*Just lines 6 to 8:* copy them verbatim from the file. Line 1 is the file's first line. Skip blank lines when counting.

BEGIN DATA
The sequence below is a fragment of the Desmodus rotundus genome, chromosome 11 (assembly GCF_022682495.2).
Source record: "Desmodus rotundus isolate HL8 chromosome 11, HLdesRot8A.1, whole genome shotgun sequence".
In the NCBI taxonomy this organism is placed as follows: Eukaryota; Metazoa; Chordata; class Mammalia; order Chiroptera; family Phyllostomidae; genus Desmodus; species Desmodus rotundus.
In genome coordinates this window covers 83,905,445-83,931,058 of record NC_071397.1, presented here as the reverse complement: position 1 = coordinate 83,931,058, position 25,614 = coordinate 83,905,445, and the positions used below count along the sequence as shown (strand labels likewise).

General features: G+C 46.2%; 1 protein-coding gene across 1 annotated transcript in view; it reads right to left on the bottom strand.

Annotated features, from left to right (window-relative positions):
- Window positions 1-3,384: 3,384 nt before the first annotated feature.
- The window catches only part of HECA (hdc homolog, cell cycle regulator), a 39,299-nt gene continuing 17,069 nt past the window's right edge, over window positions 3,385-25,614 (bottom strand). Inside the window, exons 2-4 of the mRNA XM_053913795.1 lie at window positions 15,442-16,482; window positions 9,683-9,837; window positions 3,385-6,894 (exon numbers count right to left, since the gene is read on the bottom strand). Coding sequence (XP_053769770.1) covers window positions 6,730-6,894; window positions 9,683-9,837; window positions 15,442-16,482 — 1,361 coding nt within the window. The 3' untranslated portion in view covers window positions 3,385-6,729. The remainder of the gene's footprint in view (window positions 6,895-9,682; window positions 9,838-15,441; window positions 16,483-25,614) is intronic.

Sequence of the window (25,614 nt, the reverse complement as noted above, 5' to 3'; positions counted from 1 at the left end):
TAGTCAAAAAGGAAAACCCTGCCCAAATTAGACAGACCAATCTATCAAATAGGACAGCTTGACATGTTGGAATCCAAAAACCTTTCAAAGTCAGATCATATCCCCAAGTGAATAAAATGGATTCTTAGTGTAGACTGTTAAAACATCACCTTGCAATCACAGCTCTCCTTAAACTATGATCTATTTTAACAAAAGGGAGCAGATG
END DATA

Annotated features, from left to right (window-relative positions):
- Window positions 1-3,384: 3,384 nt before the first annotated feature.
- The window catches only part of HECA (hdc homolog, cell cycle regulator), a 39,299-nt gene continuing 17,069 nt past the window's right edge, over window positions 3,385-25,614 (bottom strand). Inside the window, exons 2-4 of the mRNA XM_053913795.1 lie at window positions 15,442-16,482; window positions 9,683-9,837; window positions 3,385-6,894 (exon numbers count right to left, since the gene is read on the bottom strand). Coding sequence (XP_053769770.1) covers window positions 6,730-6,894; window positions 9,683-9,837; window positions 15,442-16,482 — 1,361 coding nt within the window. The 3' untranslated portion in view covers window positions 3,385-6,729. The remainder of the gene's footprint in view (window positions 6,895-9,682; window positions 9,838-15,441; window positions 16,483-25,614) is intronic.